No, Jesse, I’m not sure if you’ve read this article that you’re featured in entrepreneur.com. There’s an article that says, this band of brothers operates three franchises at 18 low crikey, 18 locations across four states. My friend will go on to the thrive time show. How are you doing? How are you doing today?
We’re good that, that Eric was old data. We’ve got more states and more, uh, more units.
What data’s update is how many states and how many units the same with brick and mortar units. I think we’re at a 25 and a five states and then we’ve got a six territories of oxy fresh.
Wow. Okay. So I guess the business conferences question that all the listeners would have out there that maybe own just one business, how do you organize your day on a daily basis there? Mr Jesse, what is your, what are your moves? What are your systems for organizing your.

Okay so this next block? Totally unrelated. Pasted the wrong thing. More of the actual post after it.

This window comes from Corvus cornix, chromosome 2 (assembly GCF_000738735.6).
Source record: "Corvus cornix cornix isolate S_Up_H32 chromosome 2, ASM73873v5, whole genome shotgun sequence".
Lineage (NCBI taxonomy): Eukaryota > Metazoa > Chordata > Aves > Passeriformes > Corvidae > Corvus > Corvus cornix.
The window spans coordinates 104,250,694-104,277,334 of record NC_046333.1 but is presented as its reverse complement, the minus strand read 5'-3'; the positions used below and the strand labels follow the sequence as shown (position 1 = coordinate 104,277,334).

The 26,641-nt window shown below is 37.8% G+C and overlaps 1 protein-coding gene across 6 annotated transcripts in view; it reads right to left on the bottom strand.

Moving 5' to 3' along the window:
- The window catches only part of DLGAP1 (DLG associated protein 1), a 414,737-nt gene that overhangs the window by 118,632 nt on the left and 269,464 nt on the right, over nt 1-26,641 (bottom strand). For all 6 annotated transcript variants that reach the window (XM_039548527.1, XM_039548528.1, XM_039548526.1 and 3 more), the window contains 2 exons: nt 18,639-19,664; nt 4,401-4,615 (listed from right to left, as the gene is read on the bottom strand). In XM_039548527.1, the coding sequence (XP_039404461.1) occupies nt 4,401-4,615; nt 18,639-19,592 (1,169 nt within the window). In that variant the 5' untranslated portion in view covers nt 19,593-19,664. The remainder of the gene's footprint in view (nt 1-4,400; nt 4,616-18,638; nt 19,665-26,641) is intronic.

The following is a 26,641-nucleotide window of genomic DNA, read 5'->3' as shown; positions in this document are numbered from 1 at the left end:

I tried to not have anything on my calendar. I try to delegate as many things as I can to someone else on my team. So I’m partly free to handle a unique situations that come up. And then, uh, also just to do a lot of deep thinking and research on new ideas, new leadership concepts or even new business concepts. So, you know, we’ve got a saying that we have. Was this a boy caught me off guard.
Oh no problem.
So yeah, so we, we want to systemize the predictable so we can humanize the unprepared.
Just put that on the show notes. Again, that’s systemized or systemize the predictable, predictable to what?
Optimize the predictable. So you can humanize the unpredictable.
Don’t want to do for a second, I just want to crawl inside deep inside the bowels of the man cave and just sort of system. So you can humanize Jesse. Can you walk us through what that means to you?